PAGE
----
South of Bandung in West Java, eerie mists cloud dead trees around the pallid waters of an acid crater lake: Kawah Putih (White Crater). More pale turquoise than technically white, Kawah Putih fills the caldera of an extinct volcano. The water is far too acid for swimming, but you can walk out onto a jetty to photograph the unusual site.
There’s an admission fee for foreigners and a smaller ticket charge for locals at Kawah Putih, plus a small additional charge if you’d like to stroll out along the jetty to take pictures.
Kawah Putih tours depart from Bandung and typically include other nearby attractions, such as strawberry farms, tea plantations, waterfalls, and lakes, to make up a complete day trip. While you don’t need to join a tour to visit, West Java’s heavy traffic makes tours an appealing option.
Things to Know Before You Go
- A must for photographers, Kawah Putih is one of West Java’s most striking natural attractions.
- The lake sits at around 7,972 feet (2,430 meters) above sea level and can get cool. Bring a jacket.
- Vendors sell masks against sulfur fumes, which can become overpowering under certain conditions.
- Kawah Putih is much more acid than either lemon juice or vinegar. Don’t even think about dipping in a toe to test the waters.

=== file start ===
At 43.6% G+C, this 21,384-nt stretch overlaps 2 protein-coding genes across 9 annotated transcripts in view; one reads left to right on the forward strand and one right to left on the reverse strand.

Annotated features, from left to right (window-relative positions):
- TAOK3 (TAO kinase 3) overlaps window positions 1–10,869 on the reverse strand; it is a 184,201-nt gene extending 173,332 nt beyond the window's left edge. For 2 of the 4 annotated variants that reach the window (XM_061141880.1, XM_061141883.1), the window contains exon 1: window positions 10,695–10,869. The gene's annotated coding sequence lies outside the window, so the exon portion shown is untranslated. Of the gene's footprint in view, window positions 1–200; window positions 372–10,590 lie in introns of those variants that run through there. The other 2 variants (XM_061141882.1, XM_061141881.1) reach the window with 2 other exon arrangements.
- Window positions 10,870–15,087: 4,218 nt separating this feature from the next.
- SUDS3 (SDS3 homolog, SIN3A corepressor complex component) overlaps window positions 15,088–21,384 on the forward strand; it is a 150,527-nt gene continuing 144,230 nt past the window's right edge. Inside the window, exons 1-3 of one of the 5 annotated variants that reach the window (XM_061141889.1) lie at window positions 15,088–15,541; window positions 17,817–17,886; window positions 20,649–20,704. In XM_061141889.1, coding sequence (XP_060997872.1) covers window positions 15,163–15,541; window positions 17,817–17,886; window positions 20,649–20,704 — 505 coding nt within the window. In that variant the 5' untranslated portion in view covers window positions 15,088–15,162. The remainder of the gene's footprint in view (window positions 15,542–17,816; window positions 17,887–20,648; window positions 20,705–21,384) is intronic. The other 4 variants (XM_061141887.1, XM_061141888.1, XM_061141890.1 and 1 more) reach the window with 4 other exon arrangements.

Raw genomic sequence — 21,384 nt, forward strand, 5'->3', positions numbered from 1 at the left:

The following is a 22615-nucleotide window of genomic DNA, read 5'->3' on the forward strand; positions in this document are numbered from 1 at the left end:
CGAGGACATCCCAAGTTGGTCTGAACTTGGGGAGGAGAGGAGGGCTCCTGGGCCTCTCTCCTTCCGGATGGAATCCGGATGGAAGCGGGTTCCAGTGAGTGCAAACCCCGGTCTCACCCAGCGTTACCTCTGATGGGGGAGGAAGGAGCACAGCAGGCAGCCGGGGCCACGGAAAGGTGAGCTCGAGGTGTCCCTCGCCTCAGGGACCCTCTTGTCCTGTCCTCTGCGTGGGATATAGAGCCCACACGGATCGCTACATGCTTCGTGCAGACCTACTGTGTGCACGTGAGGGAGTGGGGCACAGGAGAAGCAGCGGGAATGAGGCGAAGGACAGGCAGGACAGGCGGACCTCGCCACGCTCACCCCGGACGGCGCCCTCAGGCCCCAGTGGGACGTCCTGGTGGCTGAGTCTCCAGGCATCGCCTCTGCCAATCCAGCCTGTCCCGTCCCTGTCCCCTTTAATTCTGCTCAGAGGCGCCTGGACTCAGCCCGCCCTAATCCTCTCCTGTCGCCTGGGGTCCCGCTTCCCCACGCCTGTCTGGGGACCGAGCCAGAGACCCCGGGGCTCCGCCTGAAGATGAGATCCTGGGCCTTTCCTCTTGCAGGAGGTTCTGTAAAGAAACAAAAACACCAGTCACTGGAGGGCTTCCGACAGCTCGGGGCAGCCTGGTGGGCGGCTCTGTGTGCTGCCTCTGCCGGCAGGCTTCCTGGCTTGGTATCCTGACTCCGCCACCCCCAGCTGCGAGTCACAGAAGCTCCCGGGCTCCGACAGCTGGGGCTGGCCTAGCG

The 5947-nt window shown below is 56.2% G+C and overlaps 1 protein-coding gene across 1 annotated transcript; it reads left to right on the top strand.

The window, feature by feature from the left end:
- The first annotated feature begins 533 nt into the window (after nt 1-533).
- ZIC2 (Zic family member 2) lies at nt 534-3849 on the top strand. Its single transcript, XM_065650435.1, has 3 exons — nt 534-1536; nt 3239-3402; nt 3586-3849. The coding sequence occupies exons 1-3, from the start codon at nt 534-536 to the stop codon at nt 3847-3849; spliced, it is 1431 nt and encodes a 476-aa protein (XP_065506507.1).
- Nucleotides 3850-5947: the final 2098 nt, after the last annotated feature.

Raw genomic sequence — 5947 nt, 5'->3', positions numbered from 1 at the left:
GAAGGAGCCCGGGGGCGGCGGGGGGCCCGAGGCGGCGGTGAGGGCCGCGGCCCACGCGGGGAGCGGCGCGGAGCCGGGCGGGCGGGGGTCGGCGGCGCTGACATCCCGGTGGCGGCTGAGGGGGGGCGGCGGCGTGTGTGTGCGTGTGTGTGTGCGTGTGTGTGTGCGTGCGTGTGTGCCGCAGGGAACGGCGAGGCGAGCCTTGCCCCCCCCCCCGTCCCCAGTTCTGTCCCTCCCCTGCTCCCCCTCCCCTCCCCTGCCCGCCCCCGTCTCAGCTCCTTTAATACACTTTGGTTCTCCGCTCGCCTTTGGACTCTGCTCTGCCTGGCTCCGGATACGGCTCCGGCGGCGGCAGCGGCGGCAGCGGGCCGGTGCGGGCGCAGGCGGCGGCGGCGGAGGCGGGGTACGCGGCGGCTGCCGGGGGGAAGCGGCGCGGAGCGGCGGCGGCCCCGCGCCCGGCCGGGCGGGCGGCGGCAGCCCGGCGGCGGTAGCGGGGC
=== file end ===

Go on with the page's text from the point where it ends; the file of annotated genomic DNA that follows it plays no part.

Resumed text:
How to Get There
About 9 miles (15 kilometers) south of the market town of Ciwidey, or 36 miles (58 kilometers) south of Bandung, Kawah Putih is fiddly to reach by public transport, requiring no fewer than four separate minibuses from Bandung. A tour is a good way to ensure the traffic-clogged roads are not your problem.
When to Get There
On weekends, it can feel as though the entire population of Bandung—all 2.5 million of them—has descended on Kawah Putih to snap selfies. Visit during the week for better traffic, people-free pictures, and a more relaxing experience all round. The lake can be particularly atmospheric early in the day.
The Colored Crater Lakes of Indonesia
Kawah Putih is one of Indonesia’s most famous colored crater lakes. Others include the three multicolored lakes at Kelimutu on Flores, and the jade green Kawah Ijen in East Java. The lakes change color as their chemical composition changes, depending on the concentration of sulfur, the involvement of oxygen, and the water temperature.